Conflict Resolution is the process of understanding and resolving conflict between individuals, teams or processes.
Conflict in processes tends to be simple to solve, it is simply a matter of interfacingoe mapping different elements. When teams or individuals complain of process conflicts they are often projecting a personal conflict onto the nearest suitable vehicle.
Team and personal conflicts are more difficult to resolve. If conflicts are non-trivial they are often emotionally biased and may have a violent (in language) element. To understand the root cause of conflict we need to be able to examine it without emotion. The concept of “Mindfulness” is helpful here.
“Mindfulness” has roots in Buddhism as one of the seven factors of enlightenment and has since been adopted by clinical psychology, especially in “positive psychology” over the last few decades. More recently business change and management professionals have started using the term somewhat interchangeably with emotional intelligence.
As Jedi we are mindful of our thoughts and feelings
Psychology today tells us
Mindfulness is a state of active, open attention on the present. When you’re mindful, you observe your thoughts and feelings from a distance, without judging them good or bad. Instead of letting your life pass you by, mindfulness means living in the moment and awakening to experience.
There is some value in the idea of separation of emotion from logical thinking in a professional context. Emotion tends to complicate things and needs attention otherwise it can override everything else. In any given situation there is always an emotional context, both on the part of yourself and the others you’re interacting with. In Holistic Software Development we consider mindfulness to be a state of understanding emotional context from every position (including neutral) in a communication event.
“Mindfulness” has a role in conflict resolution as the first part of resolving conflict is to understand each perspective. You can’t do that if you ignore the emotional context. Rapport between individuals is force multiplied by acknowledged sharing (or perception of sharing when used by the manipulative) of emotional context so being aware of it is a good thing.
Mindful Conflict Resolution in practice
We recommend a simplistic approach to growing awareness of emotional contexts for conflict resolution in a business context (although this mechanism is just as appropriate for non-business situations). At first this technique can be quite slow for someone not used to such behavioral analysis but, as with everything, practice will speed it up. Initially we don’t recommend using this technique in realtime, but perhaps after a conflict to understand it better. Once it’s familiar it can be employed during a conflict to resolve issues in realtime.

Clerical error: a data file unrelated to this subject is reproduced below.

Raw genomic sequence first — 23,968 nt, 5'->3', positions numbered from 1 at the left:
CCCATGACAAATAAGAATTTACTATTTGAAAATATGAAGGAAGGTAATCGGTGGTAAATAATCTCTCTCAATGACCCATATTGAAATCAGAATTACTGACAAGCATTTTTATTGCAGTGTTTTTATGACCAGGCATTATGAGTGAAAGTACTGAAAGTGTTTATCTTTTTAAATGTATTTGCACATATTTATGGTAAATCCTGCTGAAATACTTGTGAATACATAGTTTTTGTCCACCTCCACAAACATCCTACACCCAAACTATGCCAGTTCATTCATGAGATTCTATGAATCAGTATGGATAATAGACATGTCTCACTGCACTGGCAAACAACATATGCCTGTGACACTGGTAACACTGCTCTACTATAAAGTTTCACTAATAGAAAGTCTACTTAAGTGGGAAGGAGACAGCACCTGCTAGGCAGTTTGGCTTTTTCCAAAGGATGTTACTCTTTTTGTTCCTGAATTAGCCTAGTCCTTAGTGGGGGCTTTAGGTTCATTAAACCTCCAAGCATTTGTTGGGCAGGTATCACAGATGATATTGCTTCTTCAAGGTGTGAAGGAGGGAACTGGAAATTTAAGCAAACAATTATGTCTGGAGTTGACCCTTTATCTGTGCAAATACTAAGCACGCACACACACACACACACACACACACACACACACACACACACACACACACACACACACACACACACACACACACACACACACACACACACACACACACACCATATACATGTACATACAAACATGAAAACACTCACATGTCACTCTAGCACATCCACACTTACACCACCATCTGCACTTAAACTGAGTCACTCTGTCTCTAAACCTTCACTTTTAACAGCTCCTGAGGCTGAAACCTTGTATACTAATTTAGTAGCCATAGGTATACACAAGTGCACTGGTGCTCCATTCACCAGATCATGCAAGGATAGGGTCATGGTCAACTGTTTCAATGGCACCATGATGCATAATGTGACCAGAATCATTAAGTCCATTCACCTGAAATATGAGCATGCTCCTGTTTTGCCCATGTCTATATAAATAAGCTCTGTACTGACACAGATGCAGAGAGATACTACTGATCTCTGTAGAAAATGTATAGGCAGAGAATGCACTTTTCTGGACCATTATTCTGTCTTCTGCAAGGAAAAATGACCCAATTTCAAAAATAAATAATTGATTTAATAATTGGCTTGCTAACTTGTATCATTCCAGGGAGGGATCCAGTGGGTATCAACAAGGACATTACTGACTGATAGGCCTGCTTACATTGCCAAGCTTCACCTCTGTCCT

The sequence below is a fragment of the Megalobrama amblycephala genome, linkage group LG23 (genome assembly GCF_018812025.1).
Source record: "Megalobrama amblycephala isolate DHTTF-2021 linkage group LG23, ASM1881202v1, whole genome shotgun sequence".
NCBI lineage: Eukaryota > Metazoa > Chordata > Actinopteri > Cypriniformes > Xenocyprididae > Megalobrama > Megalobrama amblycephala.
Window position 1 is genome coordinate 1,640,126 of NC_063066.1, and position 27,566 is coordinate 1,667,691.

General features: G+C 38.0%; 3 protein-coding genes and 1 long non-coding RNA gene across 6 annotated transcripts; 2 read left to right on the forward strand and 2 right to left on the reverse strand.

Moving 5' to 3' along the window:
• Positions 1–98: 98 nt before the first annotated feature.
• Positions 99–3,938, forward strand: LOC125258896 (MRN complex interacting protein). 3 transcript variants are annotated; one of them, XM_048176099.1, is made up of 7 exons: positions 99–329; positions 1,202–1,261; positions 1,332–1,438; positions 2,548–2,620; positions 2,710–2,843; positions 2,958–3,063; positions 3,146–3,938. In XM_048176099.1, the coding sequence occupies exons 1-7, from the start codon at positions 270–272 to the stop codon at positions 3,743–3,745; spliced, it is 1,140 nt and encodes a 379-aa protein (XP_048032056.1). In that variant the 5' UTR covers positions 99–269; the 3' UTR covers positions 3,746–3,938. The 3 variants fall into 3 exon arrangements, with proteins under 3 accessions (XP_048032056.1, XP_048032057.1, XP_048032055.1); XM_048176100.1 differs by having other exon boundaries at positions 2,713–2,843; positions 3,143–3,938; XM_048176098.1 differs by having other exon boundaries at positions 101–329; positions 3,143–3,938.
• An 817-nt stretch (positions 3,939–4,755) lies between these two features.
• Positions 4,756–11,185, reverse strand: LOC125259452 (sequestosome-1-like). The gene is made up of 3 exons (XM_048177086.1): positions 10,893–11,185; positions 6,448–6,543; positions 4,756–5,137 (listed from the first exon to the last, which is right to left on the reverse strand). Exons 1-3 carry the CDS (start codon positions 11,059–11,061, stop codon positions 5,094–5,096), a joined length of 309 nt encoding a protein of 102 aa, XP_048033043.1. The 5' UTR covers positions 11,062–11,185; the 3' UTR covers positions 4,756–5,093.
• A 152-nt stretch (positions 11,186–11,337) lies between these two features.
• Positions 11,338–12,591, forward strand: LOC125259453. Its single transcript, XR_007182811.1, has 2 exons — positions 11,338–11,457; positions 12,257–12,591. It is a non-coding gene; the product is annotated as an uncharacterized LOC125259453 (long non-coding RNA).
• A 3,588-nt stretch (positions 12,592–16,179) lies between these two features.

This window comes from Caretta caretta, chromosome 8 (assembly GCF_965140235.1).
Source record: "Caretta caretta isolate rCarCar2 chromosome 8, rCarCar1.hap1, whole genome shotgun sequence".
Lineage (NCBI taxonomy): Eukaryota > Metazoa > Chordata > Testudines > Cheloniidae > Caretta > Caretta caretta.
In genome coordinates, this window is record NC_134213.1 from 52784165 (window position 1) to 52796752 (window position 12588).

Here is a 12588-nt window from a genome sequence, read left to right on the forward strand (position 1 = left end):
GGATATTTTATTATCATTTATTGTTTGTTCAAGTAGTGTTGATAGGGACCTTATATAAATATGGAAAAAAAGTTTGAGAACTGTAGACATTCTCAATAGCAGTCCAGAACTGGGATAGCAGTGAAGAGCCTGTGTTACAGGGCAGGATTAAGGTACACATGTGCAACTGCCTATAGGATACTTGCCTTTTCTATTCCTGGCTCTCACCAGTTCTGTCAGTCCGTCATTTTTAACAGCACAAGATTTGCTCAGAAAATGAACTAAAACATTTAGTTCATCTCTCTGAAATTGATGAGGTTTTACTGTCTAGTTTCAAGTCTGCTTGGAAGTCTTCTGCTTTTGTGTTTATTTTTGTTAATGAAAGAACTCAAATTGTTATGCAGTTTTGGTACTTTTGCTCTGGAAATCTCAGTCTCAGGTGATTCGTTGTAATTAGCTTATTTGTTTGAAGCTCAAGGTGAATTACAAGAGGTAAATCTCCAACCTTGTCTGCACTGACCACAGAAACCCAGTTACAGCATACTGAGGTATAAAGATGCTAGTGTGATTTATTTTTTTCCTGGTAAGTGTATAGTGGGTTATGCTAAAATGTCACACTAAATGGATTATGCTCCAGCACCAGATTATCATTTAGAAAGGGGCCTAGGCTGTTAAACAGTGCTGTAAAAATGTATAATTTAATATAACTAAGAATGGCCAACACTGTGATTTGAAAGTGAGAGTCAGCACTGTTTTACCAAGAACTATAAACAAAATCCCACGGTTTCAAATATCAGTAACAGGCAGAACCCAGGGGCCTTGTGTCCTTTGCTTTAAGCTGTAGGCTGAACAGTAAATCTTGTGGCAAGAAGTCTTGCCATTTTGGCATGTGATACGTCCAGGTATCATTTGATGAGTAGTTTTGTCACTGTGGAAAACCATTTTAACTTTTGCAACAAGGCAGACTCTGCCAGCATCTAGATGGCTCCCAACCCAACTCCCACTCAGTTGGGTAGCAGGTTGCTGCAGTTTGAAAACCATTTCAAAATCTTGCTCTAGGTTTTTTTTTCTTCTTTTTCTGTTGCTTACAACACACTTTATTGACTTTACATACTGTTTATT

Imagine a moment of communication, especially one with emotion. Ideally consider an event where the result wasn’t what you expected or intended, or indeed a moment of conflict.
1. First play back the event from your perspective, focusing on your emotional responses during the event and visualizing enough detail to consider the opponents emotional state. Hopefully this will give you some insight into your actions.
2. Second play back the event again from the opposing person’s perspective. Put yourself in their place and try to interpret both their emotional intents and responses to your original communication. Hopefully this will give you some insight into their actions.
3. Finally, play back the event again from the position of an objective observer. You could imagine a fly on the wall or a psychologist studying the event with a number of curious students in tow behind a one-way mirror. The point is to examine the event, the communications, actions and responses with emotional detachment to again consider the emotional motives behind what happened.
Doing this little exercise will increase your understanding of the emotional context of any event, especially conflict events. You’ll most likely gain significant insights into your own motivations and actions and those of the other parties. This exercise helps you achieve mindfulness regarding the event.
With practice this technique can be used in a fraction of a second when conflict appears to be emerging or during a conflict helping you to resolve the conflict before damage is done. We’ve found that the source of much conflict in a professional setting comes from mismatched expectations or a fear of change. Often small behavioral changes can be made to improve communication and reduce conflict in these situations.
In line with our principles we believe in putting individuals before processes, tools and hieirarchy and to this end we consider there to be little place for negative emotion in a professional setting. However sometimes business change activities may cause the negative emotion of conflict, it’s these situations in which an eye on mindfulness or emotional intelligence can help.